Rhodium Tarnish Resistance: Fact vs Fiction

Rhodium does not tarnish, and this is one thing that sets it apart from many other metals used in jewelry. Rhodium itself is highly resistant to tarnishing, corrosion, and other types of oxidation. However, the layer of rhodium plating on jewelry can wear down over time, exposing the underlying metal and potentially causing it to tarnish.

What is Rhodium?

Rhodium is a precious white metal used for jewelry; it is part of the platinum group of metals. Other metals in the same group as rhodium include platinum, iridium, and palladium. All these metals are byproducts of platinum and palladium mining.

Like other platinum group metals, rhodium has a high melting point, heat resistance, and corrosion resistance. Their unique qualities make them useful in many industrial fields and jewelry production.

Some key reasons for rhodium’s usefulness in making jewelry are as follows:

1. Tarnish-Resistance

Rhodium does not tarnish as most other metals do. Therefore, you don’t have to worry about moisture or harmful chemicals causing your jewelry’s appearance to change.

2. Bright Color

Rhodium is among the family of white metals that includes silver, palladium, nickel, etc. However, rhodium stands out from most of these metals in brightness. The brightness of rhodium will make your jewelry stand out and even highlight any gemstones present.

3. Hardness and Strength

Silver and gold are the two most popular jewelry metals; however, they are incredibly soft and malleable. Their low hardness causes them to scratch easily, while their lack of strength makes them easily bend or lose shape. Rhodium is harder and stronger than silver and gold and doesn’t scratch easily.

4. Hypoallergenic Properties

Rhodium is hypoallergenic, meaning it won’t cause allergic reactions on the wearer’s skin. On the other hand, allergenic metals can cause nasty rashes on the wearer’s skin.

What is Rhodium Used for in Jewelry?

Pure rhodium jewelry doesn’t exist, and there are a few good reasons for this. First, the rhodium supply is unpredictable because miners can only get it as a platinum byproduct, not directly. Manufacturers cannot base their jewelry production on metal with an unsteady supply.

Rhodium’s fluctuating supply also affects its prices. As a result, selling jewelry with such volatile pricing can be an issue for jewelers.

Even without price and scarcity issues, rhodium’s physical properties are still a hindrance to jewelry production. The metal is too brittle and breaks whenever jewelers try to make jewelry out of it.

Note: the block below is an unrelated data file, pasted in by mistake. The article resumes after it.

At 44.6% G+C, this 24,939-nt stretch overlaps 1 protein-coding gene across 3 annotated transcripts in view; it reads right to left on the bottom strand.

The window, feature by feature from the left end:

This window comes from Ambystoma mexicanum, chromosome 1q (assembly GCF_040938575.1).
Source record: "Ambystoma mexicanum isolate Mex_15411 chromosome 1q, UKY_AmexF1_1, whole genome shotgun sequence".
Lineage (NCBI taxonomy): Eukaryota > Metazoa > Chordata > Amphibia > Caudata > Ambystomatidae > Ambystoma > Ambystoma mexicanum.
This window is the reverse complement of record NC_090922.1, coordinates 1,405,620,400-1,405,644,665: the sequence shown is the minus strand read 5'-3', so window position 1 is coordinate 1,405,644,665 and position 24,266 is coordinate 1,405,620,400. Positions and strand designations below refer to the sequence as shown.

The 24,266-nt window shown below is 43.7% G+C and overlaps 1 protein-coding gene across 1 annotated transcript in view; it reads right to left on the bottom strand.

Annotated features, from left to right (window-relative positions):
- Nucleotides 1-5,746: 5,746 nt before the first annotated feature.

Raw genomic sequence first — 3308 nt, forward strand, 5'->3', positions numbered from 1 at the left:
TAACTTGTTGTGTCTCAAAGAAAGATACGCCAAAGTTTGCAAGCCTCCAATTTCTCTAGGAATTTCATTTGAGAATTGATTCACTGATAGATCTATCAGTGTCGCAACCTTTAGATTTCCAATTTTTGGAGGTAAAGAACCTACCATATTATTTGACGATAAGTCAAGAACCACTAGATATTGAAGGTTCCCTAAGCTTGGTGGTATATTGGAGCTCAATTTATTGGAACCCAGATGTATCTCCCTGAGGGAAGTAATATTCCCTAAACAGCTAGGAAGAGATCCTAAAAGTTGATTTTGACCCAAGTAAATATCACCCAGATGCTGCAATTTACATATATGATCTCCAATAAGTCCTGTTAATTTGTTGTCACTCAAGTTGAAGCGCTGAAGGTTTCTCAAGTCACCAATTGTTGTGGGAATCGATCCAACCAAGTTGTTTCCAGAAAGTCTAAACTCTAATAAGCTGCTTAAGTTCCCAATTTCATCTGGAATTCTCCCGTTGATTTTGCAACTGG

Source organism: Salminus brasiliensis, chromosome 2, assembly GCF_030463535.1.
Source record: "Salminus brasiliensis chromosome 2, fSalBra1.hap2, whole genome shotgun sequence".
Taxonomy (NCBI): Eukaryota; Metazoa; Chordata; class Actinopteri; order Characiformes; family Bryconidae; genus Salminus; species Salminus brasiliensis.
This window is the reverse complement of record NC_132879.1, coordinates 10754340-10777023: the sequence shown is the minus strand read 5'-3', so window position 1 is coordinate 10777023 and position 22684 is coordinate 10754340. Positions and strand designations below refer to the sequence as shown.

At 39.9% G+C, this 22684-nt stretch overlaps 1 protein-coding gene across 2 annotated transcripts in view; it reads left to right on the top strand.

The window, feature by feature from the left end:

Jewelers strictly use rhodium for plating white jewelry like silver or white gold. Its hardness, strength, and luster make it great for protecting your jewelry from damage, tarnish, and allergic reactions

How to Prevent Jewelry Tarnish With Rhodium

You can protect your jewelry from tarnish by plating it with rhodium. This electroplating process works on gold and silver; it involves a few simple steps explained below:

Step 1— Clean your jewelry piece thoroughly with distilled water. This first step will remove all dirt and contaminants that can cause the plating to wear off prematurely.

Step 2— Apply a positive electrical charge on the jewelry, ensuring the current isn’t too high to prevent the plating from blackening.

Step 3— Put the charged jewelry into liquified rhodium; the plating will fuse to the jewelry after a few minutes. 

Note: The plating thickness should be between 0.75-1 micron.

Read the instruction manual of your plating kit thoroughly, as some kits have slightly differing procedures.

How Long Can Rhodium Protect My Jewelry From Tarnish?

Rhodium plating can protect your jewelry from tarnishing for 2-3 years; your jewelry should be safe throughout this period. The plating duration depends first on the quality of the plating process. Most top jewelry brands do a better job plating jewelry than DIY procedures.

Additionally, maintenance can determine how long the plating will last. Rhodium is durable; however, you must protect your jewelry from harmful chemicals and scratching.

Read MoreDoes Real White Gold Tarnish?

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